In discussing how societies maintain themselves and change over time, the anthropologist Victor Turner writes of "social dramas" -- scenarios in which there is a breach (a rule is broken), a crisis, and then either redress (return to status quo) or schism (some new style of being splits off from the mainstream). Norms are so over-determined, says Turner, that after the dramatic crisis, things tend to snap back into place, but not always. Sometimes they go back to not-quite the same place. This is Turner's theory of social change.
The breach phase of the film's social drama comes when the older child hits 18 and is then qualified, under California law, to inquire about her biological father, sperm-donor Paul (played by Mark Ruffalo), and then contacts him and introduces him to "the moms." This brings about the crisis that drives the narrative.
You could say the movie is an essay in favor of same-sex marriage. But, as with most progressive ideas when they make the big time, it's two steps forward, one step back. For instance, we get viable lesbian parenting, but you can't do lesbians for the American mainstream without featuring a penis. Several are featured here, just to keep the heterosexual imperative in view. The leading penis belongs to Paul, and when Jules first encounters it, while hungrily tearing at Paul's jeans ("well, helllllo!"), the moment is a bone (ok, bad pun) tossed to the hackneyed idea that lesbianism is a kind of make-do position -- she's not really queer, she just hasn't met the right penis yet. Or, to use the cruder, more conventional cliché, what she really needs is a good . . . well, you get the idea. And she gets it too, forward, backward, every which way. It's beautifully acted and very funny, but it's stereotypical to the max.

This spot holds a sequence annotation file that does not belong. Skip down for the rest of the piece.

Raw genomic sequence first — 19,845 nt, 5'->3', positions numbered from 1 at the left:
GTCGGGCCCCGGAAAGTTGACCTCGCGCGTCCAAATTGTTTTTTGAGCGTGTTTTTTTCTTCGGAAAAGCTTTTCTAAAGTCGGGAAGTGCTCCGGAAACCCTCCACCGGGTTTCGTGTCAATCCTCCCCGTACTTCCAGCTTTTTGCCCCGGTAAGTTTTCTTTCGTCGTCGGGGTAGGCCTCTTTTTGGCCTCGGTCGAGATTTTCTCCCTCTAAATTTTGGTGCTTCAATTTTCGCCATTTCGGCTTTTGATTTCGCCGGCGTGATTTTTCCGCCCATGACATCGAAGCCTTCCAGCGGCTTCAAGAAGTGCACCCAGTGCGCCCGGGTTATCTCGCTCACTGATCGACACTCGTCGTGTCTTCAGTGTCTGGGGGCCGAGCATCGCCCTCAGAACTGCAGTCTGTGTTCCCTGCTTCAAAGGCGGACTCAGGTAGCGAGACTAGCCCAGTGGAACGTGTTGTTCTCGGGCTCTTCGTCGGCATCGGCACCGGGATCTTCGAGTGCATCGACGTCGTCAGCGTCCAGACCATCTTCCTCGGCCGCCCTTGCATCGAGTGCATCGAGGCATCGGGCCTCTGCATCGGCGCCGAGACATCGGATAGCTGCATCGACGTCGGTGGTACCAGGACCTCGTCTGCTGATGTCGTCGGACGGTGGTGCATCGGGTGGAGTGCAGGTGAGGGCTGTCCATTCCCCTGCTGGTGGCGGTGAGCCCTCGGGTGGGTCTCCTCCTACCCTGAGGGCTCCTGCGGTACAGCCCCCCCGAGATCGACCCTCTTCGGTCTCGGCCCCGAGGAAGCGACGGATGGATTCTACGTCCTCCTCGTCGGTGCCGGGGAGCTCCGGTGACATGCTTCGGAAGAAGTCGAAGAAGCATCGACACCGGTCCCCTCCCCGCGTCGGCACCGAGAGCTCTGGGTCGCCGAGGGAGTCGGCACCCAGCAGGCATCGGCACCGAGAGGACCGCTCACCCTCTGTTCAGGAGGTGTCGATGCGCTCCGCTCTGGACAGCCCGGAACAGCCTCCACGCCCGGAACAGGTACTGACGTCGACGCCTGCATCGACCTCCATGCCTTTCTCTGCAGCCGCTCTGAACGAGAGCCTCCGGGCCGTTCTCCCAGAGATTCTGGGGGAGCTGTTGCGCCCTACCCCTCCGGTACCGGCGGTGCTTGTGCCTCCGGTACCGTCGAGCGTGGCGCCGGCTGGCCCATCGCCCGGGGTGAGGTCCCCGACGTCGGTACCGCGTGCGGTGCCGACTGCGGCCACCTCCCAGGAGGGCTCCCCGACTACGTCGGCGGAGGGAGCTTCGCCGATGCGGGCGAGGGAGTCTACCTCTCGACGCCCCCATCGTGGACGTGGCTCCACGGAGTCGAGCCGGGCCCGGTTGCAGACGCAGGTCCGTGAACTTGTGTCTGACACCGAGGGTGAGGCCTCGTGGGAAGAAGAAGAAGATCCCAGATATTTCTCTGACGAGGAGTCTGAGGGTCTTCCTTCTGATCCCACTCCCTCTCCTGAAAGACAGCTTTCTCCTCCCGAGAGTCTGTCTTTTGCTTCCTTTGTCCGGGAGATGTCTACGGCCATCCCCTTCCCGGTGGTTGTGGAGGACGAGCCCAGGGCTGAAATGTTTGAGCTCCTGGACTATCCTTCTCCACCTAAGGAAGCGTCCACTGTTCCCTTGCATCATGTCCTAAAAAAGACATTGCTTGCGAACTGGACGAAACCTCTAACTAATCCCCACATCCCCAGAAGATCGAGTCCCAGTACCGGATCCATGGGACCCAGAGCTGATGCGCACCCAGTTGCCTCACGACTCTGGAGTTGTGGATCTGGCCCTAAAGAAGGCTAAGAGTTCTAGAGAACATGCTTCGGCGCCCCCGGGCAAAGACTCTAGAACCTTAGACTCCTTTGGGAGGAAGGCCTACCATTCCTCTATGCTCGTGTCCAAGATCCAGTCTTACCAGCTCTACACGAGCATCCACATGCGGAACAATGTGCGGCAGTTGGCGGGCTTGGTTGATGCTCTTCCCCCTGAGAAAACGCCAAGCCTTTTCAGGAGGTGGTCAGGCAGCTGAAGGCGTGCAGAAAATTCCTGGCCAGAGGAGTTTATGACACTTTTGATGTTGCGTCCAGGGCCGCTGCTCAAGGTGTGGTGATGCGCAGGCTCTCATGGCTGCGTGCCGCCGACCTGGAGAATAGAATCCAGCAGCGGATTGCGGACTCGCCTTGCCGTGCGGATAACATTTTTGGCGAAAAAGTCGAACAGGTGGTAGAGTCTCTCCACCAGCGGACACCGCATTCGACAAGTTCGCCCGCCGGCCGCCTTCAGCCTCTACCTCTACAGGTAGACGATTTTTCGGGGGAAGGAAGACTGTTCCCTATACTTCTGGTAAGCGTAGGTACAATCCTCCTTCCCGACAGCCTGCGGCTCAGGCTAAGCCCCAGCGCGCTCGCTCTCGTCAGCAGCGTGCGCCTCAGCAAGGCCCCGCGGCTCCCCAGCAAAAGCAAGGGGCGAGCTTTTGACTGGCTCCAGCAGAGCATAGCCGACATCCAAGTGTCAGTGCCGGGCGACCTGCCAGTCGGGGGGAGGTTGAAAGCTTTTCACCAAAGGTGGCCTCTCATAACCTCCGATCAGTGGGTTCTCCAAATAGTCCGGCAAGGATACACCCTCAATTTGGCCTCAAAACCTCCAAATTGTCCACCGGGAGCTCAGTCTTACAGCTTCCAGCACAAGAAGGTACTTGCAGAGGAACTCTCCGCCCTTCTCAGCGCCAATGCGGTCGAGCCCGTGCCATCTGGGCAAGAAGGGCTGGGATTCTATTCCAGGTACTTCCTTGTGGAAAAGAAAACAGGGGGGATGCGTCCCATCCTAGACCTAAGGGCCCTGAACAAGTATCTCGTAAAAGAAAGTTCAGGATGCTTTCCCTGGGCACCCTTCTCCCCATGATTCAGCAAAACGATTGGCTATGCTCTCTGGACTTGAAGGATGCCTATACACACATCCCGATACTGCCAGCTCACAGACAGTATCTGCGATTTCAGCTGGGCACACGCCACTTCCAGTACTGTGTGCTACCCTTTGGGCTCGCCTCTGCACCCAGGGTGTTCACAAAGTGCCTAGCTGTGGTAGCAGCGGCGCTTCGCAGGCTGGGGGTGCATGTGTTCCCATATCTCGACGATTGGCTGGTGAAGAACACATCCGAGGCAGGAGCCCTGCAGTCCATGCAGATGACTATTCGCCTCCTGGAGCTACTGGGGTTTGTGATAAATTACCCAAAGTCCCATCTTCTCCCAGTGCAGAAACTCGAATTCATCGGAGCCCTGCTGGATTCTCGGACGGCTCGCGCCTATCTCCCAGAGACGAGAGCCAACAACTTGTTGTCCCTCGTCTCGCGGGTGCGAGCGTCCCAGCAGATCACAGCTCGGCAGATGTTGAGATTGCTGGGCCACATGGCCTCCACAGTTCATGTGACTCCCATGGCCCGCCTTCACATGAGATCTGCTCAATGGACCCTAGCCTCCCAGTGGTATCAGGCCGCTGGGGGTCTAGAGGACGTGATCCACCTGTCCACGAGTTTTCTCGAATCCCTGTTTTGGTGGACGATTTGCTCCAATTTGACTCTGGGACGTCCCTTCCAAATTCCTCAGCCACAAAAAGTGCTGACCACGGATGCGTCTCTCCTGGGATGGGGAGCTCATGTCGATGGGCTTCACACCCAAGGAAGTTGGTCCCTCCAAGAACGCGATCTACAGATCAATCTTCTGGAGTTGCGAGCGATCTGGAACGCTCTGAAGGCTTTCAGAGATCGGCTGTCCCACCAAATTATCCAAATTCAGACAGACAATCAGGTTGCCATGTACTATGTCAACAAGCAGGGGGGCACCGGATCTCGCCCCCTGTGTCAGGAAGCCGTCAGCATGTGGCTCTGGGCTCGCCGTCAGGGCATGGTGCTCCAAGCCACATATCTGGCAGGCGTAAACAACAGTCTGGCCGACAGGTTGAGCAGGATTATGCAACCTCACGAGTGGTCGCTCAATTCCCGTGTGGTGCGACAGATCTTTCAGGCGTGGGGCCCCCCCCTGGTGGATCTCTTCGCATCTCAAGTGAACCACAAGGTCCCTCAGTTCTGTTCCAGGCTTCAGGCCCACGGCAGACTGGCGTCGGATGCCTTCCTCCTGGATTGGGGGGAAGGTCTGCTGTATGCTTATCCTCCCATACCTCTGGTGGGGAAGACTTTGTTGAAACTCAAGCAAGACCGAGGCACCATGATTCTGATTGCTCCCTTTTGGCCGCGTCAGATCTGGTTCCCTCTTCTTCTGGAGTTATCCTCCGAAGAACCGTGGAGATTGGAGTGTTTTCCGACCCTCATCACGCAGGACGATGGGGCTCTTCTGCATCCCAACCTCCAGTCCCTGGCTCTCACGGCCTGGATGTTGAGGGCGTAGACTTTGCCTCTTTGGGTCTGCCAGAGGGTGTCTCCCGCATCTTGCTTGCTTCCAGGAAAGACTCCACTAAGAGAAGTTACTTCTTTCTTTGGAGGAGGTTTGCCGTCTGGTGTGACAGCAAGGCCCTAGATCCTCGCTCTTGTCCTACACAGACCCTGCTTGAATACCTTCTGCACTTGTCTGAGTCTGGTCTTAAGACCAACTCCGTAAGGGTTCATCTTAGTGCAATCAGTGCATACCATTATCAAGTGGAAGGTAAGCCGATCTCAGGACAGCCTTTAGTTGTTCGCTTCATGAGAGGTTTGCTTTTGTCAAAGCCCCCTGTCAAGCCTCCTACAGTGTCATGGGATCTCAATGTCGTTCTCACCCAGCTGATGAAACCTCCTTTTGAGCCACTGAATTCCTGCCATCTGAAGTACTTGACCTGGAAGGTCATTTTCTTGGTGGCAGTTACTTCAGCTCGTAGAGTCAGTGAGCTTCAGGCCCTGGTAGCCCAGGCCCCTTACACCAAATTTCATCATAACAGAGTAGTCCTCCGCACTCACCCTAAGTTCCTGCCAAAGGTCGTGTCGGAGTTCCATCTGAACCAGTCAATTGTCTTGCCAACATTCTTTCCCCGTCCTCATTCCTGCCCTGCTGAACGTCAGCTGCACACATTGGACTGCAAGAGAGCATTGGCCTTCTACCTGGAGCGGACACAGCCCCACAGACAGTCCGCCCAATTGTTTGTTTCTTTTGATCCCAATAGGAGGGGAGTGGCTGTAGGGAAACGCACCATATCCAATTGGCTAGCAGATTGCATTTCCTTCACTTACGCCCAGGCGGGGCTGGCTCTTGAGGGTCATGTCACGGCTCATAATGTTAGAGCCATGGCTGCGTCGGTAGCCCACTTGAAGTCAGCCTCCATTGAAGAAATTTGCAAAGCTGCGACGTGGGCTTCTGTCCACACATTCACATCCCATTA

Still, the engine of narrative is conflict, and having an attractive, charming if klutzy single guy show up in a lesbian dyad is a great device for that.
There's also a class element to the conflict. Paul is a down-to-earth small business owner. He runs an eatery. He doesn't shave very often. He rides a motorcycle. He never did get into that college thing, and he's not very articulate. His chief antagonist, Jules's partner Nic, is some sort of highfalutin MD (hints are she's a gynecologic surgeon). And she has the self-assurance and subtle arrogance that often comes with old money. Jules is somewhere in the middle. She's a gardener by inclination, but has been raising the kids while Nic makes the money, and she's slowly inching her way toward starting a landscaping business.